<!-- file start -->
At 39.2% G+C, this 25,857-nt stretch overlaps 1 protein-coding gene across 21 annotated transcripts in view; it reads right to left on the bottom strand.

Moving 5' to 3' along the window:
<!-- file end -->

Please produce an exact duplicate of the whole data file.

At 39.2% G+C, this 25,857-nt stretch overlaps 1 protein-coding gene across 21 annotated transcripts in view; it reads right to left on the bottom strand.

Moving 5' to 3' along the window: